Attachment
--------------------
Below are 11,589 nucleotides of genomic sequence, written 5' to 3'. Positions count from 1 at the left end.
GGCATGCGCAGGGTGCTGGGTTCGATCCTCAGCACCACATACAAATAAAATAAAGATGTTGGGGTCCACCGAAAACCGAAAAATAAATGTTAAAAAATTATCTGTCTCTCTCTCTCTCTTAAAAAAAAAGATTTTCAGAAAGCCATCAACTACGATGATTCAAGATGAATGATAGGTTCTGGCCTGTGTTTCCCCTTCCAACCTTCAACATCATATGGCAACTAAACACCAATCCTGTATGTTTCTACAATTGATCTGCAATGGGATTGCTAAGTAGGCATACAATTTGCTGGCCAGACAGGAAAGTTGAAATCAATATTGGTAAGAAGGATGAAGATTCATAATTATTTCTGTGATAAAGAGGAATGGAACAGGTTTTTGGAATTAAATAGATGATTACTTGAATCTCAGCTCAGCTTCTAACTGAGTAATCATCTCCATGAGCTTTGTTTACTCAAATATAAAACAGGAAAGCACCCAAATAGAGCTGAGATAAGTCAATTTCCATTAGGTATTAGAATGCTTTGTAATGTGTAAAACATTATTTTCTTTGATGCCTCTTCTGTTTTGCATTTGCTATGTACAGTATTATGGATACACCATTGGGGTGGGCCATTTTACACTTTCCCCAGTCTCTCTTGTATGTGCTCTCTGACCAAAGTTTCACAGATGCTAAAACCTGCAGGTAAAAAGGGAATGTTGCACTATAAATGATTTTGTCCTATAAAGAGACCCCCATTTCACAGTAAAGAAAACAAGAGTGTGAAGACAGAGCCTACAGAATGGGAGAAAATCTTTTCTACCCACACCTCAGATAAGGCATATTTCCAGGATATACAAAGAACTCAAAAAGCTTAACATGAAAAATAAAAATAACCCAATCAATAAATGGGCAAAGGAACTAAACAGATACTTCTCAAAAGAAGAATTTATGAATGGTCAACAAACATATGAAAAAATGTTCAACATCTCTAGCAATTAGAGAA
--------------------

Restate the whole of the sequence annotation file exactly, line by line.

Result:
Below are 11,589 nucleotides of genomic sequence, written 5' to 3'. Positions count from 1 at the left end.
GGCATGCGCAGGGTGCTGGGTTCGATCCTCAGCACCACATACAAATAAAATAAAGATGTTGGGGTCCACCGAAAACCGAAAAATAAATGTTAAAAAATTATCTGTCTCTCTCTCTCTCTTAAAAAAAAAGATTTTCAGAAAGCCATCAACTACGATGATTCAAGATGAATGATAGGTTCTGGCCTGTGTTTCCCCTTCCAACCTTCAACATCATATGGCAACTAAACACCAATCCTGTATGTTTCTACAATTGATCTGCAATGGGATTGCTAAGTAGGCATACAATTTGCTGGCCAGACAGGAAAGTTGAAATCAATATTGGTAAGAAGGATGAAGATTCATAATTATTTCTGTGATAAAGAGGAATGGAACAGGTTTTTGGAATTAAATAGATGATTACTTGAATCTCAGCTCAGCTTCTAACTGAGTAATCATCTCCATGAGCTTTGTTTACTCAAATATAAAACAGGAAAGCACCCAAATAGAGCTGAGATAAGTCAATTTCCATTAGGTATTAGAATGCTTTGTAATGTGTAAAACATTATTTTCTTTGATGCCTCTTCTGTTTTGCATTTGCTATGTACAGTATTATGGATACACCATTGGGGTGGGCCATTTTACACTTTCCCCAGTCTCTCTTGTATGTGCTCTCTGACCAAAGTTTCACAGATGCTAAAACCTGCAGGTAAAAAGGGAATGTTGCACTATAAATGATTTTGTCCTATAAAGAGACCCCCATTTCACAGTAAAGAAAACAAGAGTGTGAAGACAGAGCCTACAGAATGGGAGAAAATCTTTTCTACCCACACCTCAGATAAGGCATATTTCCAGGATATACAAAGAACTCAAAAAGCTTAACATGAAAAATAAAAATAACCCAATCAATAAATGGGCAAAGGAACTAAACAGATACTTCTCAAAAGAAGAATTTATGAATGGTCAACAAACATATGAAAAAATGTTCAACATCTCTAGCAATTAGAGAA